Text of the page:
Medicine by Design: The Practice and Promise of Biomedical Engineering

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Johns Hopkins University Press, Apr 5, 2006 - Medical - 229 pages
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A heart that once beat erratically has regained its natural rhythm. A woman paralyzed by an automobile accident is now able to resume her favorite hobby. Physicians using a robotic surgeon named da Vinci perform lifesaving operations. These are some of the feats of biomedical engineering, one of the fastest-moving areas in medicine. In this exhilarating book, award-winning writer Fen Montaigne journeys through this little-known world, sharing the stories of ordinary people who have been transformed by technology.

From the almost commonplace pacemaker to the latest generation of artificial hearts, Montaigne tells the stories of pioneering patients, engineers, and surgeons. Taking the reader behind the scenes of a dozen of America's leading centers of biomedical engineering, Montaigne recounts the field's history while describing cutting-edge work in medical imaging, orthopedics, cardiovascular care, neurological therapies, and genetics.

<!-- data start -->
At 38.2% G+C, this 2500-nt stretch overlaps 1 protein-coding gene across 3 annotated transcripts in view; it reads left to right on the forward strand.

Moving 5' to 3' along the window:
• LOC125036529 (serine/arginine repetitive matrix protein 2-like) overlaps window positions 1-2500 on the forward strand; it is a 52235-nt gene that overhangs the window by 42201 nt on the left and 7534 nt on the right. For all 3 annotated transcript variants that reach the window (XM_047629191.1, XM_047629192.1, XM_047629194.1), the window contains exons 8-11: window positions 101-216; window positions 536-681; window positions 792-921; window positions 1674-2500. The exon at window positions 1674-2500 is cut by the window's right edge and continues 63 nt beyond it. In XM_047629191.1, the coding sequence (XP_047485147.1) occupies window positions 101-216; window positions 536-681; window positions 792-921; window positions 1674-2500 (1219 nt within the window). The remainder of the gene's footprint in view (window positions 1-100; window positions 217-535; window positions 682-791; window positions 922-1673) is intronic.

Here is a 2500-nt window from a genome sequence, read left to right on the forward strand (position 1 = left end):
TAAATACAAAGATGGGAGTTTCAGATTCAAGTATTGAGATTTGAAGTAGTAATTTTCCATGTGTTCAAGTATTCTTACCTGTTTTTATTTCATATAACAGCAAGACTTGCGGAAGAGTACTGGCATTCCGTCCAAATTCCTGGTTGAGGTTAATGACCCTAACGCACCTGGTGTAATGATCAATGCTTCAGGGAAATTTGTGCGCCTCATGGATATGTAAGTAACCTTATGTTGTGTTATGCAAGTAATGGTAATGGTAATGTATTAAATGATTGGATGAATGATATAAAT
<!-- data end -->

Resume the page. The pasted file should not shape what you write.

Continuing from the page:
Through the stories of patients whose lives have been saved and improved by biomedical devices, Montaigne reveals the marriage of medicine and engineering to be one of society's greatest advances.

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Freelance writer Montaigne (coauthor,Surviving Galeras ) is clearly an admirer of the field of biomedical engineering and of its practitioners. He traces the subject├ƒ┬»├‚┬┐├‚┬Żs history starting with ... Read full review

About the author (2006)

Fen Montaigne is a freelance writer who often contributes to National Geographic. His previous books include Surviving Galeras (Houghton Mifflin, 2001), Reeling in Russia (St. Martin's, 1998), and The First Directorate (St. Martin's, 1994).

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